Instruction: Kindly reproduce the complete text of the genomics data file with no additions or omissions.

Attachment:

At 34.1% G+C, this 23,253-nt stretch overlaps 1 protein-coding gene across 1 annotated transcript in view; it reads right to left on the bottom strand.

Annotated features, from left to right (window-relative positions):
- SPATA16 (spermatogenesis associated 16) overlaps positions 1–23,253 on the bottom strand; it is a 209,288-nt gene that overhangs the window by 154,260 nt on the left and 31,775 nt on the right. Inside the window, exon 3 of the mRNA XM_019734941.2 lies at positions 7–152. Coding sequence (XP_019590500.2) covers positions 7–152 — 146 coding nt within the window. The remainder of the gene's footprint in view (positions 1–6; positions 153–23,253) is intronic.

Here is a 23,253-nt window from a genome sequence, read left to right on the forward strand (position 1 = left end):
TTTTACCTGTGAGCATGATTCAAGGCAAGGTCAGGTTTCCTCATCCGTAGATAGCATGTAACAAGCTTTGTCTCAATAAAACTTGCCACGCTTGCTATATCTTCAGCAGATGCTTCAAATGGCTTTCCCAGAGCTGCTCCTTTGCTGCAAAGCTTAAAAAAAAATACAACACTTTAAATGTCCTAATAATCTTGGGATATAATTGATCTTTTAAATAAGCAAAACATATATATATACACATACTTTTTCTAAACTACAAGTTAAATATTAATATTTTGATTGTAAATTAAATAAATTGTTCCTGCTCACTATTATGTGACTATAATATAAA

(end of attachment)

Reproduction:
At 34.1% G+C, this 23,253-nt stretch overlaps 1 protein-coding gene across 1 annotated transcript in view; it reads right to left on the bottom strand.

Annotated features, from left to right (window-relative positions):
- SPATA16 (spermatogenesis associated 16) overlaps positions 1–23,253 on the bottom strand; it is a 209,288-nt gene that overhangs the window by 154,260 nt on the left and 31,775 nt on the right. Inside the window, exon 3 of the mRNA XM_019734941.2 lies at positions 7–152. Coding sequence (XP_019590500.2) covers positions 7–152 — 146 coding nt within the window. The remainder of the gene's footprint in view (positions 1–6; positions 153–23,253) is intronic.

Here is a 23,253-nt window from a genome sequence, read left to right on the forward strand (position 1 = left end):
TTTTACCTGTGAGCATGATTCAAGGCAAGGTCAGGTTTCCTCATCCGTAGATAGCATGTAACAAGCTTTGTCTCAATAAAACTTGCCACGCTTGCTATATCTTCAGCAGATGCTTCAAATGGCTTTCCCAGAGCTGCTCCTTTGCTGCAAAGCTTAAAAAAAAATACAACACTTTAAATGTCCTAATAATCTTGGGATATAATTGATCTTTTAAATAAGCAAAACATATATATATACACATACTTTTTCTAAACTACAAGTTAAATATTAATATTTTGATTGTAAATTAAATAAATTGTTCCTGCTCACTATTATGTGACTATAATATAAA